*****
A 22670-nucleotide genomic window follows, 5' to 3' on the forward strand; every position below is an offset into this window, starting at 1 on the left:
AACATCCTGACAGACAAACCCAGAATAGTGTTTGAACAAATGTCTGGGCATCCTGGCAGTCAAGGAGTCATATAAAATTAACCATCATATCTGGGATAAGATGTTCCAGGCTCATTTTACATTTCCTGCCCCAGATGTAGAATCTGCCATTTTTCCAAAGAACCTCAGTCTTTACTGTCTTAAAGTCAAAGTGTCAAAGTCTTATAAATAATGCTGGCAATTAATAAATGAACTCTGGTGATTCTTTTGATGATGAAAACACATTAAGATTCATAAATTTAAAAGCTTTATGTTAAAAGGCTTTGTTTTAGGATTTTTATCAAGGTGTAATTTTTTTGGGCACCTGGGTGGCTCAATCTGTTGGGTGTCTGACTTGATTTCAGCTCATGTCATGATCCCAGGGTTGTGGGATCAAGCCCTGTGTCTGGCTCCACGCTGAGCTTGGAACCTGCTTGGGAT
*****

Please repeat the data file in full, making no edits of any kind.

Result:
A 22670-nucleotide genomic window follows, 5' to 3' on the forward strand; every position below is an offset into this window, starting at 1 on the left:
AACATCCTGACAGACAAACCCAGAATAGTGTTTGAACAAATGTCTGGGCATCCTGGCAGTCAAGGAGTCATATAAAATTAACCATCATATCTGGGATAAGATGTTCCAGGCTCATTTTACATTTCCTGCCCCAGATGTAGAATCTGCCATTTTTCCAAAGAACCTCAGTCTTTACTGTCTTAAAGTCAAAGTGTCAAAGTCTTATAAATAATGCTGGCAATTAATAAATGAACTCTGGTGATTCTTTTGATGATGAAAACACATTAAGATTCATAAATTTAAAAGCTTTATGTTAAAAGGCTTTGTTTTAGGATTTTTATCAAGGTGTAATTTTTTTGGGCACCTGGGTGGCTCAATCTGTTGGGTGTCTGACTTGATTTCAGCTCATGTCATGATCCCAGGGTTGTGGGATCAAGCCCTGTGTCTGGCTCCACGCTGAGCTTGGAACCTGCTTGGGAT